Wυntεεŋa (Good afternoon) from Yua, Ghana! We’ve been in Yua for a month and a half now, and can’t believe how fast the time is passing! As per our last blog post, we had a busy first week here, getting the ball rolling on all the activities we had planned to help the community. Now that we have almost completed all of them, we can delve deeper into the components behind them.
Upon our arrival, we realized that vaccines were of the greatest interest to community members. According to the farmers, their sheep, goats, and fowl were dying in large numbers from preventable diseases, particularly during the months of March and October. Luckily, we arrived right before the next predicted bout of illnesses, thus we spent most of our time
administering vaccinations in order to help as many Yua members as possible. Administered vaccines included: Newcastle disease for fowl, Peste des Petits Ruminants (PPR) for sheep and goats, and Rabies for dogs.
– Newcastle disease is a contagious viral disease, that is transmissible to humans. Unfortunately, no treatment is available for the disease, but it can be prevented through prophylactic vaccines. The vaccines administered are called I-2, which are manufactured right in Ghana! We have been able to immunize approximately 2000 fowl, which include some chickens and guinea fowl.
– PPR is a highly contagious viral disease that, in Ghana, affects mostly sheep and goats. There are no available treatments for the disease, although supportive care can be given in order to aid the animal in recovery. Unfortunately, lack of funds and resources in Yua prevent farmers from being able to afford supportive care for their affected livestock, resulting in large amounts of deaths. This is why vaccination against PPR is so important for the community. We vaccinated around 1400 sheep and goats, reaching 190 different families throughout the community.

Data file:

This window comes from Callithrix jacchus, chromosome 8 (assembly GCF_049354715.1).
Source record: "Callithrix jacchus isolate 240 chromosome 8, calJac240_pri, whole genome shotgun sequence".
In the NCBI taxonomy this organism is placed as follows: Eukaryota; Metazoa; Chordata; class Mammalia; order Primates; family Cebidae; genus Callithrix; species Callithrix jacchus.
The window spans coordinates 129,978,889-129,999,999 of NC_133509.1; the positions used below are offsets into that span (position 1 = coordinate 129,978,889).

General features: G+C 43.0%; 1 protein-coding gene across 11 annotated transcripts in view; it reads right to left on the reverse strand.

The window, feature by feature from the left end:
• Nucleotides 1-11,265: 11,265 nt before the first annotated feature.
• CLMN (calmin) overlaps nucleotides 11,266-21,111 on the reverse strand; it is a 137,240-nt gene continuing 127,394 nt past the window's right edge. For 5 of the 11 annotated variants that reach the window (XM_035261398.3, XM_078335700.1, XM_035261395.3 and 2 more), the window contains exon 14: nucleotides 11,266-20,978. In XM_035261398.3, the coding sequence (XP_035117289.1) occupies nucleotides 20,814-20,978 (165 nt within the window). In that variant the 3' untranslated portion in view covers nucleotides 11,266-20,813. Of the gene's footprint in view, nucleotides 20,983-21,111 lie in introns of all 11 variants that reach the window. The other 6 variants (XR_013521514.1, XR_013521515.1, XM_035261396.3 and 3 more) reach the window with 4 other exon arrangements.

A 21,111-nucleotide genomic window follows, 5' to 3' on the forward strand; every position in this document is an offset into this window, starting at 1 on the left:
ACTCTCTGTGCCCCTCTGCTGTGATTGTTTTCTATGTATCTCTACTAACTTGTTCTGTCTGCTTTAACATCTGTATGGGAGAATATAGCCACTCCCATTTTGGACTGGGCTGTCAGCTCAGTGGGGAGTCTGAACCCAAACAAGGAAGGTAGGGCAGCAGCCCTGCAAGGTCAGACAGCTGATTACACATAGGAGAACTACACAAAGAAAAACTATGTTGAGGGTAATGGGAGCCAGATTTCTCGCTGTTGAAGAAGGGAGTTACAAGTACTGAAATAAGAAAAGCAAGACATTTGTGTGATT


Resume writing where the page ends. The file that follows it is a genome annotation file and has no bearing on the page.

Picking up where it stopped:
Lastly, Rabies is a viral disease that is transmissible to humans, as well as other mammals, and has no treatment available. Dogs, being a large vector for rabies, are free to roam around the community, resulting in increased risks of dog bites. Recently, there has been an international focus on eradicating rabies globally by the year 2030. In order to take part of
the global initiative, we saw no better place to start than with Yua! We vaccinated 60 dogs against the virus in the community.
While vaccinating, we were able to educate the farmers on the disease and give them some background on the organizations that brought us to them. Community members were very thankful, and came in large numbers to take advantage of the great project put forward through GAPNET and Veterinarians Without Borders.
Our next big project has been creating a fowl-rearing protocol in order to decrease deaths in young keets. Farmers have repeatedly mentioned losing large numbers of chicks at very young ages, and are unsure as to why. In order to come up with a solution, we set up an experiment where we raised half the chicks under optimized conditions within the means of community members, and the other half were raised under traditional methods in Yua.
Traditional methods allow the chicks and their mother to roam free throughout the day, to forage for their own food and water. At night, they are given shelter, and small amounts food and water. As they roam immediately after hatching, large amounts of chicks tend to die due to starvation, predation, exhaustion, and heat loss. In contrast, optimized conditions allow the chicks to be in an enclosed and safe area with their mother for the first two weeks of rearing. The chicks are then also provided with food and water, while the mother provides them with heat. All of these provisions allow the chicks to survive through their most vulnerable life stage. We are currently a week and a half into our experiment, and have yet to lose one chick using our optimized protocol.
On our time off, we were able to explore the area and spend time with the community. One of our most interesting adventures, has been to visit the Paga Crocodile Pond, where we met a 78 year old crocodile, and saw dozens of others. The crocodiles in Paga are not domesticated, but they maintain a positive mutual relationship with the locals of Paga.
Our local guide, Issaka, invited us to his sister-in-laws graduation ceremony. The ceremony was quite different than what we see in North America. Rather than robes, diplomas and hand shaking, graduating in the Upper East involves a large dancing event! Family members and friends dance up to the graduates, and give them monetary gifts to start their
businesses. We had a great time listening to Ghanaian music, and seeing the locals dance.